Charged with making a dessert for a friend's dinner party this past weekend, and unable to decide between a simple flan or its more elaborate cousin, the crème brûlée, I compromised and slapped together a melange of both. I unwisely called this new, compound pudding a flème brûlée.
I wrote the name down on a menu card, obviously, since saying "I've brought individual flème brûlées!" out loud doesn't sound particularly appetizing. In my experience, diners will always decline what they think is mucus after a meal, even if it is covered with burnt sugar, in favor of more conventional sweetmeats.
Nevertheless, despite the menu cards, much of my cocktail hour small talk was spent explaining to bemused fellow guests the crucial difference between flème and phlegm; a task somewhat complicated by the fact that these two vastly different substances can, admittedly, be quite the same color.
You should have just told people it was a crème caramel, my host said. Better yet, you shouldn't have called it anything at all. This flème business really complicates everything. I thought you were just supposed to be bringing a blueberry pie, anyway.
That would have been nice, his wife added. Most of us are lactose intolerant.
Avoiding their reproving eyes, I stared shamefully at my desserts. Somehow all the individual flème brûlées had splodged themselves together into one big pile of wobbly custard and brown stuff during the journey over. The ugly, mostly yellow mess looked as though a giant troll with pneumonia had sneezed into a cake tin.
Hide it in the fridge for now, my host said. We're not sitting down for another half hour or so, so there's plenty of time to run around the corner and get a non-dairy, fruit-laden sponge something from Whole Foods to appease Stacy. You and I can ladle out the flème later when everybody's gone. How much booze is in there?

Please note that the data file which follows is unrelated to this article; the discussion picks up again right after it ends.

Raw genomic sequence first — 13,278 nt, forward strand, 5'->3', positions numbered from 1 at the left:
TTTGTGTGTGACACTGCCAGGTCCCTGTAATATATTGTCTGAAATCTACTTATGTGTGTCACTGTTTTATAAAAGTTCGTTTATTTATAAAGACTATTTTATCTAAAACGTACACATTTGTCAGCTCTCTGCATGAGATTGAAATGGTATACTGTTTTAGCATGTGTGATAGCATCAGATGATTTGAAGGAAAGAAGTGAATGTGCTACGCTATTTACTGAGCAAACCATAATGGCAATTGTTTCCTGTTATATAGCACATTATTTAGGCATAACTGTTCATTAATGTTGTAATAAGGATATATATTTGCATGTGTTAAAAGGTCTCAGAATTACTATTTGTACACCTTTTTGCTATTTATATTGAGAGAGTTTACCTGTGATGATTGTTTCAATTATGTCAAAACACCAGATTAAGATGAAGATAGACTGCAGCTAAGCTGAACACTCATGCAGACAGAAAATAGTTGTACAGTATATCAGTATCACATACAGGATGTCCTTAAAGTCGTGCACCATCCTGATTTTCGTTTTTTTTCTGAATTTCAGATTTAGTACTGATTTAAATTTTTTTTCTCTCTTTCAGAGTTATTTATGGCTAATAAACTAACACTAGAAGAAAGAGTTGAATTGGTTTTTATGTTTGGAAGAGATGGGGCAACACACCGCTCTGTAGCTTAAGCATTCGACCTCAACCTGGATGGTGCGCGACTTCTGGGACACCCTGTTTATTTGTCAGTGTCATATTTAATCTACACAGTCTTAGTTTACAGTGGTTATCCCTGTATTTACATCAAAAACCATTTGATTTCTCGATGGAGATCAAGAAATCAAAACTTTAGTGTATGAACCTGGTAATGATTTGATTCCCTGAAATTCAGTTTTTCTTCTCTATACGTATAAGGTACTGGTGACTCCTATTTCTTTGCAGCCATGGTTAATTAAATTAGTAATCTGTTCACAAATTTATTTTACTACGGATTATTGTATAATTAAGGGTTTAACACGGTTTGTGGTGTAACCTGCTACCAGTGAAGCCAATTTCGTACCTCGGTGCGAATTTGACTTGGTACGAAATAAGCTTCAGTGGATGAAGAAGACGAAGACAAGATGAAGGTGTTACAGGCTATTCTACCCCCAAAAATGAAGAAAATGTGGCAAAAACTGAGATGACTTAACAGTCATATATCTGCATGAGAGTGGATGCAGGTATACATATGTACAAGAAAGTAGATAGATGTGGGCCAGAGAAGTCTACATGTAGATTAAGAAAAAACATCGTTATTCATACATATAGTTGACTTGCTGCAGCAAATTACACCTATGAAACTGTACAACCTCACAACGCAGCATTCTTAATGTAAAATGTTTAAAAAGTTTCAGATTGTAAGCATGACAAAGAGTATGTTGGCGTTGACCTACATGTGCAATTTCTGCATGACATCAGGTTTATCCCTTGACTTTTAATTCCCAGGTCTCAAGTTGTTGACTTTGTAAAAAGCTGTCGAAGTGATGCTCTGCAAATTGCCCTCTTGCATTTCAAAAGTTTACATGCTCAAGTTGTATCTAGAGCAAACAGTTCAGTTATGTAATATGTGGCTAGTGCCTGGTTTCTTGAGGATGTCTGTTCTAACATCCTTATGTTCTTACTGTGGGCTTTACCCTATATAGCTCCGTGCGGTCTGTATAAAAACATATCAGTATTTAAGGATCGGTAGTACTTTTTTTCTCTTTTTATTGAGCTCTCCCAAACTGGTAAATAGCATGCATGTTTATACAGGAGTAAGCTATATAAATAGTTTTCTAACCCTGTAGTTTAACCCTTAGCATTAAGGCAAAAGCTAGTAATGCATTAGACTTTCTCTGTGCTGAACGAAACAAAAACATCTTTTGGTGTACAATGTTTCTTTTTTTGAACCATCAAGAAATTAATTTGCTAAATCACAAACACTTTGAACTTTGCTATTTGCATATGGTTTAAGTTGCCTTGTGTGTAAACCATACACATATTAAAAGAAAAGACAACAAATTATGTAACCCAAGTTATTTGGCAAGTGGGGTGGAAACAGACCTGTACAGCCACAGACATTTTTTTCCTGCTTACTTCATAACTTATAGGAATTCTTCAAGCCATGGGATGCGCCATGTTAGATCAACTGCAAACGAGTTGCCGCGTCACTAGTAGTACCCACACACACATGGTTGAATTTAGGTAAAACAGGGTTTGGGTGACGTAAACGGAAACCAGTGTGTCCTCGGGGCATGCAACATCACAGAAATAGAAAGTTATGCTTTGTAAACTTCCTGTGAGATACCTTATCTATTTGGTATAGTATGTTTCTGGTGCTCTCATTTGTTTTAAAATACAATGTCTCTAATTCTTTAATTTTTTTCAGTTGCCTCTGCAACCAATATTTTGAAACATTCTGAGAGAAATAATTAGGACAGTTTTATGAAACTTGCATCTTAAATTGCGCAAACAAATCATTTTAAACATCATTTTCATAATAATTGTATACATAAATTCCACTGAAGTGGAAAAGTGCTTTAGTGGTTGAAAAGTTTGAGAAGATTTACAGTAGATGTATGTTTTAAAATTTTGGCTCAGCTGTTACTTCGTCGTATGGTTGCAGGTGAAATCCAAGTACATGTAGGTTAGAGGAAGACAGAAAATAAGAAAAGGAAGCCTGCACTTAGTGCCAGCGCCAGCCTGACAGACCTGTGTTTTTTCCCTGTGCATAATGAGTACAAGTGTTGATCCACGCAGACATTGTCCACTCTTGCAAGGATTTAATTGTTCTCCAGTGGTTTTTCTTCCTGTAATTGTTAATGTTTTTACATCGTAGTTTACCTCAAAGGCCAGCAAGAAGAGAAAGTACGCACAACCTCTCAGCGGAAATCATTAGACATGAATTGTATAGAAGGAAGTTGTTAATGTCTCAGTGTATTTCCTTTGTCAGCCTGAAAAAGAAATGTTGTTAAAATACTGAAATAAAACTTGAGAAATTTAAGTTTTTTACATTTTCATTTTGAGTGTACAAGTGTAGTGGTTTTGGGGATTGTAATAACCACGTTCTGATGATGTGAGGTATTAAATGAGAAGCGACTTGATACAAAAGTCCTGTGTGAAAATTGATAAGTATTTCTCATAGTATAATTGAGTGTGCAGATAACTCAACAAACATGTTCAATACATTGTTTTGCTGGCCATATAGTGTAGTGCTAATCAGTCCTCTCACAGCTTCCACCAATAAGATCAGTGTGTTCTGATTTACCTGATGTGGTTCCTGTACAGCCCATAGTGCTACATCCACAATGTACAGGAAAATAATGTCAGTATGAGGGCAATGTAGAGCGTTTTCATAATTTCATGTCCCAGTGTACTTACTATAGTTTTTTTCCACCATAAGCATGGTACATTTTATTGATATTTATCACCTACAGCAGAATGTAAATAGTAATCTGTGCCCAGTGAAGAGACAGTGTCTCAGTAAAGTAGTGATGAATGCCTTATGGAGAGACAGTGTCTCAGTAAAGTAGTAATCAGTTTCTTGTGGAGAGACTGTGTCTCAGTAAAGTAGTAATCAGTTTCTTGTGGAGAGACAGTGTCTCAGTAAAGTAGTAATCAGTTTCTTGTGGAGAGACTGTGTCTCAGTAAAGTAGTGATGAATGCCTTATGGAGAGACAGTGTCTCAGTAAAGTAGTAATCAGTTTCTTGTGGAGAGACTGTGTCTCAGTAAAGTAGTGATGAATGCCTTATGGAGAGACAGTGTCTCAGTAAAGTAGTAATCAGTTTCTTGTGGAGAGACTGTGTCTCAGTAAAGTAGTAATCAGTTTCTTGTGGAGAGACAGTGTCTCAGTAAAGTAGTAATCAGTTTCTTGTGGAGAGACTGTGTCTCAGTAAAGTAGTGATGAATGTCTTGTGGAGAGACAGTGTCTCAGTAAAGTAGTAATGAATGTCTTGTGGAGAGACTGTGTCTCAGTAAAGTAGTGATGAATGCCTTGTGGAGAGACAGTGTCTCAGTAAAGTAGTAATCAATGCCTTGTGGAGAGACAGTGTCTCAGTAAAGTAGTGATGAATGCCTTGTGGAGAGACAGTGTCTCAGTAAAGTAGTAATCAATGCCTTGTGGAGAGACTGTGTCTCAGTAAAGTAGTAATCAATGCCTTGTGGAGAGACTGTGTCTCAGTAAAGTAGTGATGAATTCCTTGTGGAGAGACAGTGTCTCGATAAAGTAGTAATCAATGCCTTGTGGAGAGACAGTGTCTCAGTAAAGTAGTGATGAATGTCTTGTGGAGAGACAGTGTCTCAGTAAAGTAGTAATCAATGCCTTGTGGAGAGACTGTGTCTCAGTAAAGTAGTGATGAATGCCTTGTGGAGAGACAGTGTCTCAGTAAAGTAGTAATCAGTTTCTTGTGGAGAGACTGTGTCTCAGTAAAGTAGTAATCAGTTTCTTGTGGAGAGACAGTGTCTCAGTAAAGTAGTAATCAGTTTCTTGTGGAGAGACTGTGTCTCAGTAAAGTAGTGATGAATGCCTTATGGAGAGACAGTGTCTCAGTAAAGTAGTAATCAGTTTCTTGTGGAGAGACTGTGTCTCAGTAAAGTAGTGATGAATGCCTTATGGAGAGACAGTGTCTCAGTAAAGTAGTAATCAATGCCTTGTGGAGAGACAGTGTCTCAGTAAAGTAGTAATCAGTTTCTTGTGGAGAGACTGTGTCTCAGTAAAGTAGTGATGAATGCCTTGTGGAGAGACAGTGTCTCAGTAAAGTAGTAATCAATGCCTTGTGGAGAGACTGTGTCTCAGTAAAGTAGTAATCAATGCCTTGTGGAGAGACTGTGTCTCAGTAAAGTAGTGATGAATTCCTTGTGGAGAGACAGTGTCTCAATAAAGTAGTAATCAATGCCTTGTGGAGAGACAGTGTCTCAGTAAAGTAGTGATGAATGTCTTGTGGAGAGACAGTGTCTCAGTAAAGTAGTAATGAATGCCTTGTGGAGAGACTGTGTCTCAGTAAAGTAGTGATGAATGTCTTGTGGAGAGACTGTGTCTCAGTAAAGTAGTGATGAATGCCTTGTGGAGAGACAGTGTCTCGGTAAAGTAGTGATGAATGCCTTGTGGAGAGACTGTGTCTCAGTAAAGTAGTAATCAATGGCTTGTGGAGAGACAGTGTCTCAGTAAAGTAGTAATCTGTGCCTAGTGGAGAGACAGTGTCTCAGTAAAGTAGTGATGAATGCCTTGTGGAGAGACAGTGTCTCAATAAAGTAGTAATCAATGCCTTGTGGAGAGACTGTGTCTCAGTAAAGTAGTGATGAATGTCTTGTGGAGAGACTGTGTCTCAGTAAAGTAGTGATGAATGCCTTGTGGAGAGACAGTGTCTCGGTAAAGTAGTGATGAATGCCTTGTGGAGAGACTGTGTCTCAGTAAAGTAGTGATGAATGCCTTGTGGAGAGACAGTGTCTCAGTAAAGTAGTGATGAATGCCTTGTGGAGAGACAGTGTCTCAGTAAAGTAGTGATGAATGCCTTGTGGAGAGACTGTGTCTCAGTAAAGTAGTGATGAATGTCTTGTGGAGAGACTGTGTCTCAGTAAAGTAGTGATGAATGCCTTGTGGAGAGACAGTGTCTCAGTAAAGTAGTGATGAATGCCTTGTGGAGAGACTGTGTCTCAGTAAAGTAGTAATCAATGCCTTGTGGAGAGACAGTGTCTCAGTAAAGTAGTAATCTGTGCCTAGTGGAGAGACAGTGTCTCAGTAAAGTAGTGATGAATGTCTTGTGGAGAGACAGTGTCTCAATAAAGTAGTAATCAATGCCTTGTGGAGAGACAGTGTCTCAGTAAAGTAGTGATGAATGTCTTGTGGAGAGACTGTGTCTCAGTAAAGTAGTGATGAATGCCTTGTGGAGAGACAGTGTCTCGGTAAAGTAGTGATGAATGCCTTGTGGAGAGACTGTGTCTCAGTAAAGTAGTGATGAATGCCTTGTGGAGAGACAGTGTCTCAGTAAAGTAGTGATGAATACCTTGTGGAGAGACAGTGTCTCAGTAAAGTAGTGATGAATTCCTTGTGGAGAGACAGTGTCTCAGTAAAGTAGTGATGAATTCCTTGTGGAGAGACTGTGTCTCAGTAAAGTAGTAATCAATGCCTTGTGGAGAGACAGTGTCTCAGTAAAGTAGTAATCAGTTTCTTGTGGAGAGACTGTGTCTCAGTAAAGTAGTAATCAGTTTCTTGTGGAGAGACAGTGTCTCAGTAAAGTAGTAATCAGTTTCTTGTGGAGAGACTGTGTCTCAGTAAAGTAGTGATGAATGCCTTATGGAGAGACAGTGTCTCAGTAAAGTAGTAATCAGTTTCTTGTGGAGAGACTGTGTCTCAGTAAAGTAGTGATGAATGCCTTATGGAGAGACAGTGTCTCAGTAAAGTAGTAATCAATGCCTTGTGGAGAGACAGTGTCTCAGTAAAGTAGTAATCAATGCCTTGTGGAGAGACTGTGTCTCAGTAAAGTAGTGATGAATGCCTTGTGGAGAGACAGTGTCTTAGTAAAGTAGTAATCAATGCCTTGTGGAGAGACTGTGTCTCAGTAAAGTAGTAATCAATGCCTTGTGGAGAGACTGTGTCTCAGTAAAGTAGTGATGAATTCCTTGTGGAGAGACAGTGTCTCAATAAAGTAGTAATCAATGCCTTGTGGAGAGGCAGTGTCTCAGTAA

None, I replied.
None? His face fell. What's the point of custard if you're not going to drown it in brandy? It's kind of gross, like swallowing oysters without first slathering them in horseradish or mignonette sauces.
It never occurred to me, I conceded. I had the two recipes for the flan and the crème brûlée. I combined them to create the flème brûlée and left it at that. Had I included the brandy it would have to be called a flème brandûlée, which is probably a dessert too far, don't you think?
While I was watching his eyes roll, Stacy returned with two martini glasses. This is my version of the classic Negroni cocktail, she said. Gin and vermouth mixed with bourbon instead of Campari.
Not bad, I said. What do you call it?
I just call it my version of a Negroni, she replied. It's easier for everyone that way.
Dinner was nice: a simple, nameless chicken dish. But as I ate I thought of Chicken Cordon Bleu; of Chicken Piccata and General Gau's chicken; of Chicken Kiev, Chicken Versuvio, Chicken Chettinad, Chicken Tikka Masala and of all the chicken recipes with names that came to mind; and I decided to call the one that I was eating The Unknown Chicken.